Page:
Campbell s Kingdom by Hammond Innes, published by Collins in 1952, is one of my favourite stories, and one I am happy to read at regular intervals when there is nothing else on the skyline.In essence, after gaining three months first hand background experience of drilling in the Canadian Rockies, Hammond Innes got down to writing a gripping adventure story.Given only two months to live, 36 year old Bruce Wetheral returns to his lodgings one day in a dream, feeling that he has wasted his life as Campbell s Kingdom by Hammond Innes, published by Collins in 1952, is one of my favourite stories, and one I am happy to read at regular intervals when there is nothing else on the skyline.In essence, after gaining three months first hand background experience of drilling in the Canadian Rockies, Hammond Innes got down to writing a gripping adventure story.Given only two months to live, 36 year old Bruce Wetheral returns to his lodgings one day in a dream, feeling that he has wasted his life as an insurance clerk, only to be told by a solicitor that he is the owner of a small valley in the Canadian Rocky Mountains as a result of a bequest by his grandfather After reading his grandfather s letter expressing his strongly held hopes and beliefs, he decides to chuck his job and emigrate to Canada, and dedicate what is left of his life to proving his grandfather s lifelong conviction that There s oil in the Rocky Mountains.When he arrives, he finds his plans are threatened by the construction of a new hydroelectricity dam The race is on prove his grandfather is right, amid a blossoming friendship with his friend, Jean Lucas, before the crooked construction manager in charge of building the dam can flood the valley The film of the story produced in 1957 did the story full justice, starring Dirk Bogarde as Bruce Wetheral, helped by Michael Craig as the geologist, Boy Bladen and James Robertson Justice as the drilling contractor, James MacDonald and Barbara Murray playing Jean Lucas, as the love interest.I am still trying to get a DVD of the film let me know, if anyone hears of one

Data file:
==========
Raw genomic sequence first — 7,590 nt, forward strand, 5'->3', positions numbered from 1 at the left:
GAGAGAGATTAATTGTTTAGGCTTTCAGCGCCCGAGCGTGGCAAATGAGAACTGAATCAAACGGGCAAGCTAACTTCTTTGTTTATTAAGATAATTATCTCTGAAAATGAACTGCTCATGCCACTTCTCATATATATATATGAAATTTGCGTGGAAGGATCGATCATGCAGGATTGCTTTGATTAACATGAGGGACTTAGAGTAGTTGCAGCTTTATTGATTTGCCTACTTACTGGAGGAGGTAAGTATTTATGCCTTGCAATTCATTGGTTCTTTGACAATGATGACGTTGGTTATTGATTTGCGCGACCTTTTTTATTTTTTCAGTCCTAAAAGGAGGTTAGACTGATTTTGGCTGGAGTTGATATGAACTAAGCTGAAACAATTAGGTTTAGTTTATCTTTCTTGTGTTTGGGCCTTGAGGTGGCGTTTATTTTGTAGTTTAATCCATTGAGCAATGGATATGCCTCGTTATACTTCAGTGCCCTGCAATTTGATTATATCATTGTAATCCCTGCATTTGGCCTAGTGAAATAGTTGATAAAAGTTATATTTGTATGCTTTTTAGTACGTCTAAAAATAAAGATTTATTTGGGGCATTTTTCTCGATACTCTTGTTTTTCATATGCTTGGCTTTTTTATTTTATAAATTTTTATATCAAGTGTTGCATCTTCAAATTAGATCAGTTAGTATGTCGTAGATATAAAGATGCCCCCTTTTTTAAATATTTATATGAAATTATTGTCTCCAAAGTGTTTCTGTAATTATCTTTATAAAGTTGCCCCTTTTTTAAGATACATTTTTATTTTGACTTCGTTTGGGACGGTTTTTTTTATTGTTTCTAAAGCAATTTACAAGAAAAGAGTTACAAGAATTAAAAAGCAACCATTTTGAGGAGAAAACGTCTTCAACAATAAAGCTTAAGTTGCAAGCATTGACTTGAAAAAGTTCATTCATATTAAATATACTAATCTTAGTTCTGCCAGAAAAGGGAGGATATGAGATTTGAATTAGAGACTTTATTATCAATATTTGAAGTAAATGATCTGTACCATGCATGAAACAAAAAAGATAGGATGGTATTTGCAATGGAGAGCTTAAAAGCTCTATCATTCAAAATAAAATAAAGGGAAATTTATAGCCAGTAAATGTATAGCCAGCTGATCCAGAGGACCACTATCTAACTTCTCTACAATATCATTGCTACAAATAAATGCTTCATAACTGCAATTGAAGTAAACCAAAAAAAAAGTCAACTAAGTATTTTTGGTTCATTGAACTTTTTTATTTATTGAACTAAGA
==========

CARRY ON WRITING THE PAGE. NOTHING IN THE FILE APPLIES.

8. Gerard Laanen says:

    This was the first book in English I read in 1961 I had FL 2.50 pocket money a week at the time Books like Innes wrote were about Fl 2 each I bought all of his novels available in those days and learned to improve my English considerably that way I still have all those books Fond memories.

  9. Rik says:

    This was much like a Desmond Bagley book, with the same sort of central character tough, resourceful, ex army, motivator, with high moral standards The writing was pretty good, and whilst not fast paced it kept my interest, slowly building to the climatic end You can tell this was written in 52, but that contributed positively to the feel of the book and the raw, rugged, red neck characters Glad I picked this up at a second hand book fair.